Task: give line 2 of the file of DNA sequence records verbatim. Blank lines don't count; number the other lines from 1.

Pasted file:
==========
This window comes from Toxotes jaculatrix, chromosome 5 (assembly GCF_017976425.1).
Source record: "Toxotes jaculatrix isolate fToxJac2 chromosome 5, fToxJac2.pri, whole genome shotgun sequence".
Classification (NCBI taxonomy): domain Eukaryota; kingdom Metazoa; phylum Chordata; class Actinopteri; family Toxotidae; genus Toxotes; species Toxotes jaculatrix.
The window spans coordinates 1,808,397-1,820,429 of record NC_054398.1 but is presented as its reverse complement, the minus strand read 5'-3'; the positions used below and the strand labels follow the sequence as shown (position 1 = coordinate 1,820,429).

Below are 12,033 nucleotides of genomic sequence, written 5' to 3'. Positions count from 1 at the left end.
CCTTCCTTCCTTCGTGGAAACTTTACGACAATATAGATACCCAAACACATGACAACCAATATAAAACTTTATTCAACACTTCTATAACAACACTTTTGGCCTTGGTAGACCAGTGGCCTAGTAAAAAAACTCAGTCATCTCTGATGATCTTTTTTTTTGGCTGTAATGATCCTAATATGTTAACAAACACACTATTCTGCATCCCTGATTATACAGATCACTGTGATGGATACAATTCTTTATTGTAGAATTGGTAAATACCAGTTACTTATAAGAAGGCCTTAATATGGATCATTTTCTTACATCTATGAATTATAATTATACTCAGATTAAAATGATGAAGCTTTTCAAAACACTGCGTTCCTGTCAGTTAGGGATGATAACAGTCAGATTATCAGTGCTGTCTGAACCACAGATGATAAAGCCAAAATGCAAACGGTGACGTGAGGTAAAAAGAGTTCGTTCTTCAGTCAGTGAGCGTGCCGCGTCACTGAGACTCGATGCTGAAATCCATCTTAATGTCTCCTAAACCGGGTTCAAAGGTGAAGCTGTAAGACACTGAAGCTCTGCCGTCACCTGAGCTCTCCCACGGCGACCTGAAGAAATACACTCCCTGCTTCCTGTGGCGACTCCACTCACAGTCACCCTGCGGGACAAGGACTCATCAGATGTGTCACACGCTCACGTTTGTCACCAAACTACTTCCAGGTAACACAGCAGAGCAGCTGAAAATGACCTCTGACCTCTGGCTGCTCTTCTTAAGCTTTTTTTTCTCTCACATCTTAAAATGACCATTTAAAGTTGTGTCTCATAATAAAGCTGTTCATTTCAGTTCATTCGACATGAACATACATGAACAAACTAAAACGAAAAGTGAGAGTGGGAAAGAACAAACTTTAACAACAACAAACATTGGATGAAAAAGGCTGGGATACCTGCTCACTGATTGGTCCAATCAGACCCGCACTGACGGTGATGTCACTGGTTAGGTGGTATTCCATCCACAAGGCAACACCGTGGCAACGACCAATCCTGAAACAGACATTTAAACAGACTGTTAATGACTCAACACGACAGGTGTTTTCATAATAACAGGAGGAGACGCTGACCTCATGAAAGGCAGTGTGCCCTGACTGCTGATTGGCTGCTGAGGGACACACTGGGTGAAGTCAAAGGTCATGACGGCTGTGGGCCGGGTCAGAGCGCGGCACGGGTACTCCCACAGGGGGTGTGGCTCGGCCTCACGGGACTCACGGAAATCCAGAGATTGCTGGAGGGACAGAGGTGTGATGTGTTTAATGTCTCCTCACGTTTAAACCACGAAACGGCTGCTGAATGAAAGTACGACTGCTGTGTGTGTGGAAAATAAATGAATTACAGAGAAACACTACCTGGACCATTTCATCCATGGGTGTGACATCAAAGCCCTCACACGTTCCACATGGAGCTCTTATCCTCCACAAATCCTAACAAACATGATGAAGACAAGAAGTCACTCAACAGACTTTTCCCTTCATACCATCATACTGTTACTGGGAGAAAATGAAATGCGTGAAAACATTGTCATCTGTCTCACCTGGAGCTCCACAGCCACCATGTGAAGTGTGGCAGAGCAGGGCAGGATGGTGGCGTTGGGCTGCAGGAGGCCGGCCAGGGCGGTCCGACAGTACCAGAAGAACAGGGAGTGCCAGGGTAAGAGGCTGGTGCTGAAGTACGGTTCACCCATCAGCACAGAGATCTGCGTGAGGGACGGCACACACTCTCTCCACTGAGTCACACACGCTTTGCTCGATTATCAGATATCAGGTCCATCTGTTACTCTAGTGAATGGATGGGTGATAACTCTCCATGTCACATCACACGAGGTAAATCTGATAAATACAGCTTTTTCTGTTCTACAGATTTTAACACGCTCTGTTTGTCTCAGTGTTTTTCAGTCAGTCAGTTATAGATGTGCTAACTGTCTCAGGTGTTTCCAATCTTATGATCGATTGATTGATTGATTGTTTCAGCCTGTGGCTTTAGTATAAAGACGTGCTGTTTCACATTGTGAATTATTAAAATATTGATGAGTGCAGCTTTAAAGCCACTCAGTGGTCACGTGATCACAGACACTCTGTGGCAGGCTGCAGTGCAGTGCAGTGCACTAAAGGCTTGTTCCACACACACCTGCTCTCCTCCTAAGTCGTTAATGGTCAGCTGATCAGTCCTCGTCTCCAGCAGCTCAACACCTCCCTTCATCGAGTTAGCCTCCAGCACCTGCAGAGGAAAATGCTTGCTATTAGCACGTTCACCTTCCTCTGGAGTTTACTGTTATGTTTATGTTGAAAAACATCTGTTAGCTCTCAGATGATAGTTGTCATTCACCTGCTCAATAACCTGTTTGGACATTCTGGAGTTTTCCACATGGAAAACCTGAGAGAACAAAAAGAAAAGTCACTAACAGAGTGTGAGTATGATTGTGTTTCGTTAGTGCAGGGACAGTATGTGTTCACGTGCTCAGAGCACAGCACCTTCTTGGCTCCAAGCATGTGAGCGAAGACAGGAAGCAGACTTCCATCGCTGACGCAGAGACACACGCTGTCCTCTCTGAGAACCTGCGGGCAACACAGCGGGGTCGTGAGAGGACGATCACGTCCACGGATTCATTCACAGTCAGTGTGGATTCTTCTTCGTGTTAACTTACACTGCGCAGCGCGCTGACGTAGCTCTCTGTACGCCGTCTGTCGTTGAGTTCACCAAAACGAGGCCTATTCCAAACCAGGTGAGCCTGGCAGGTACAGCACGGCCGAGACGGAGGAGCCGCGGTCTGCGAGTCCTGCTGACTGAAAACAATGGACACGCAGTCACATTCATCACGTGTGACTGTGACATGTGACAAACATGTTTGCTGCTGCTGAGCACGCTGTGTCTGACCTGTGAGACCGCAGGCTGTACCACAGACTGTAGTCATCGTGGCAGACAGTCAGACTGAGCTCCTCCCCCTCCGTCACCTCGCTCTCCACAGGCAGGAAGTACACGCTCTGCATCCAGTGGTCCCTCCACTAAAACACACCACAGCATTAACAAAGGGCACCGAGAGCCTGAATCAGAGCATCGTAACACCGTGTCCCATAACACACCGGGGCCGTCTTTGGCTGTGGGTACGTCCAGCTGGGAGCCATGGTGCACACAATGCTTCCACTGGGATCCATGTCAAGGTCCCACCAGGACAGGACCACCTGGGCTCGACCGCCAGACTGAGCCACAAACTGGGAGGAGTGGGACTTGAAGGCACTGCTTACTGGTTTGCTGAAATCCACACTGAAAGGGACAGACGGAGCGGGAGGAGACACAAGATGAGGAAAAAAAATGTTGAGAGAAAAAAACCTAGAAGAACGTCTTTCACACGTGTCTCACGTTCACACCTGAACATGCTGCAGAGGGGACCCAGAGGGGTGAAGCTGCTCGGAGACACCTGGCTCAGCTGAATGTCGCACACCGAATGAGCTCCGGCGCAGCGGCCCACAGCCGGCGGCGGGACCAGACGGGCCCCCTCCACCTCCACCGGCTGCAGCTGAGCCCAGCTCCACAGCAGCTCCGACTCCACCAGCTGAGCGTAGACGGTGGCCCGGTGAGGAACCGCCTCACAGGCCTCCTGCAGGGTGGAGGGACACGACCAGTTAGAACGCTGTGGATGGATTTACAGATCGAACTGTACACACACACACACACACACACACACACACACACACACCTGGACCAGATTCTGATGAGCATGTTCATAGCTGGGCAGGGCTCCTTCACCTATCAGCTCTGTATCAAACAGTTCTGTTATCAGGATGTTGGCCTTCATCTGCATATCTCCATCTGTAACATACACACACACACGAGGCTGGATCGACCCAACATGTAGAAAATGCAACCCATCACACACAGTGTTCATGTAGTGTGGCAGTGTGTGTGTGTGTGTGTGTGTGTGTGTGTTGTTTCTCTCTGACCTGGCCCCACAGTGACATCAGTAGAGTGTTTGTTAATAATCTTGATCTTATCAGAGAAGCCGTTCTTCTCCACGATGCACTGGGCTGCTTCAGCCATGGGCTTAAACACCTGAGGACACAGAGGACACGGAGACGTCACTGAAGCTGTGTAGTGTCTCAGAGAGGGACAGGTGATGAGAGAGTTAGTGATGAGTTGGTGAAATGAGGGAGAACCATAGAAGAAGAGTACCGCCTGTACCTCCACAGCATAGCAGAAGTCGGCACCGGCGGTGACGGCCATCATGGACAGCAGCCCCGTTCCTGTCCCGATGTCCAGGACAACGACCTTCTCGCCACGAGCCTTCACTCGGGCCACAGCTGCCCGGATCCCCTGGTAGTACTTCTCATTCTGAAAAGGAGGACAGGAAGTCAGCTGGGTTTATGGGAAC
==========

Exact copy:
Source record: "Toxotes jaculatrix isolate fToxJac2 chromosome 5, fToxJac2.pri, whole genome shotgun sequence".